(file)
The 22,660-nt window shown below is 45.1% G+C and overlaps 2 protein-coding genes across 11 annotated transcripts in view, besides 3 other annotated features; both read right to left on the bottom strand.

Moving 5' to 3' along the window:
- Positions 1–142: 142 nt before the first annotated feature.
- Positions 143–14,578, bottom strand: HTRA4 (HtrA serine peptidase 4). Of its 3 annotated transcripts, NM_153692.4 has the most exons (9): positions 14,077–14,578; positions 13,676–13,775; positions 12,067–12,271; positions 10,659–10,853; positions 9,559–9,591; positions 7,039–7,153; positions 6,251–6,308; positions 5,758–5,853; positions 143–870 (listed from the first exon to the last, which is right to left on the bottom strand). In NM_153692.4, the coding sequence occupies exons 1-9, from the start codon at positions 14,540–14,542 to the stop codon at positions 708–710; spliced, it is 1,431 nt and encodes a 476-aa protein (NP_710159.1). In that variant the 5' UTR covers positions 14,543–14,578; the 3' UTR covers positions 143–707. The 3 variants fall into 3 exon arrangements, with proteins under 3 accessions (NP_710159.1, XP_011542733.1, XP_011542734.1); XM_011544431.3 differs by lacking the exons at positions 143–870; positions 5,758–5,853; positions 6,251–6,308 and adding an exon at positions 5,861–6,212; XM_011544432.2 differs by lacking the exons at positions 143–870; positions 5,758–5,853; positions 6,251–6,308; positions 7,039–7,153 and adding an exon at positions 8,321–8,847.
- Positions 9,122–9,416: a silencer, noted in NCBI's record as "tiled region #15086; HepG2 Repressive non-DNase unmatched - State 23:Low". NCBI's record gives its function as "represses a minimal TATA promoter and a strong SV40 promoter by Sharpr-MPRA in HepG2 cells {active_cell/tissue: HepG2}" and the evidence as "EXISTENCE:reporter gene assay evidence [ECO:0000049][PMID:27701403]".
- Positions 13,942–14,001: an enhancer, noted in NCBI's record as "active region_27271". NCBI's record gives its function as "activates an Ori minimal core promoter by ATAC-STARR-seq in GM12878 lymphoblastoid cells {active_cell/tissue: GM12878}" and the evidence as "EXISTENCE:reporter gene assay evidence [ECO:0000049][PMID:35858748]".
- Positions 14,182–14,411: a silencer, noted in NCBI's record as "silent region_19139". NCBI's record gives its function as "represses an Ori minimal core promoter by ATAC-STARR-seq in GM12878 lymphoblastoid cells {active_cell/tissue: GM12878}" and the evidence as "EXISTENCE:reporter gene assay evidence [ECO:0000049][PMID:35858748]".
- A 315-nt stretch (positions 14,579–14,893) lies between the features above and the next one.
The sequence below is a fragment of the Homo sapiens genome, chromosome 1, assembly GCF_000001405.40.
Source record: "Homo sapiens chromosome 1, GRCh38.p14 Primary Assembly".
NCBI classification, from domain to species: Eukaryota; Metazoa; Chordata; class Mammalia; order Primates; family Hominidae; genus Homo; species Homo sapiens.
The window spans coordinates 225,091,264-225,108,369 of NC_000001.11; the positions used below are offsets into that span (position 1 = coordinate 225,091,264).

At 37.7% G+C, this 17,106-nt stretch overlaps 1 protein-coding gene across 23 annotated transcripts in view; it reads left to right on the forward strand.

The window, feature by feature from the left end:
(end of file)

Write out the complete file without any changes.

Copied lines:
The 22,660-nt window shown below is 45.1% G+C and overlaps 2 protein-coding genes across 11 annotated transcripts in view, besides 3 other annotated features; both read right to left on the bottom strand.

Moving 5' to 3' along the window:
- Positions 1–142: 142 nt before the first annotated feature.
- Positions 143–14,578, bottom strand: HTRA4 (HtrA serine peptidase 4). Of its 3 annotated transcripts, NM_153692.4 has the most exons (9): positions 14,077–14,578; positions 13,676–13,775; positions 12,067–12,271; positions 10,659–10,853; positions 9,559–9,591; positions 7,039–7,153; positions 6,251–6,308; positions 5,758–5,853; positions 143–870 (listed from the first exon to the last, which is right to left on the bottom strand). In NM_153692.4, the coding sequence occupies exons 1-9, from the start codon at positions 14,540–14,542 to the stop codon at positions 708–710; spliced, it is 1,431 nt and encodes a 476-aa protein (NP_710159.1). In that variant the 5' UTR covers positions 14,543–14,578; the 3' UTR covers positions 143–707. The 3 variants fall into 3 exon arrangements, with proteins under 3 accessions (NP_710159.1, XP_011542733.1, XP_011542734.1); XM_011544431.3 differs by lacking the exons at positions 143–870; positions 5,758–5,853; positions 6,251–6,308 and adding an exon at positions 5,861–6,212; XM_011544432.2 differs by lacking the exons at positions 143–870; positions 5,758–5,853; positions 6,251–6,308; positions 7,039–7,153 and adding an exon at positions 8,321–8,847.
- Positions 9,122–9,416: a silencer, noted in NCBI's record as "tiled region #15086; HepG2 Repressive non-DNase unmatched - State 23:Low". NCBI's record gives its function as "represses a minimal TATA promoter and a strong SV40 promoter by Sharpr-MPRA in HepG2 cells {active_cell/tissue: HepG2}" and the evidence as "EXISTENCE:reporter gene assay evidence [ECO:0000049][PMID:27701403]".
- Positions 13,942–14,001: an enhancer, noted in NCBI's record as "active region_27271". NCBI's record gives its function as "activates an Ori minimal core promoter by ATAC-STARR-seq in GM12878 lymphoblastoid cells {active_cell/tissue: GM12878}" and the evidence as "EXISTENCE:reporter gene assay evidence [ECO:0000049][PMID:35858748]".
- Positions 14,182–14,411: a silencer, noted in NCBI's record as "silent region_19139". NCBI's record gives its function as "represses an Ori minimal core promoter by ATAC-STARR-seq in GM12878 lymphoblastoid cells {active_cell/tissue: GM12878}" and the evidence as "EXISTENCE:reporter gene assay evidence [ECO:0000049][PMID:35858748]".
- A 315-nt stretch (positions 14,579–14,893) lies between the features above and the next one.
The sequence below is a fragment of the Homo sapiens genome, chromosome 1, assembly GCF_000001405.40.
Source record: "Homo sapiens chromosome 1, GRCh38.p14 Primary Assembly".
NCBI classification, from domain to species: Eukaryota; Metazoa; Chordata; class Mammalia; order Primates; family Hominidae; genus Homo; species Homo sapiens.
The window spans coordinates 225,091,264-225,108,369 of NC_000001.11; the positions used below are offsets into that span (position 1 = coordinate 225,091,264).

At 37.7% G+C, this 17,106-nt stretch overlaps 1 protein-coding gene across 23 annotated transcripts in view; it reads left to right on the forward strand.

The window, feature by feature from the left end: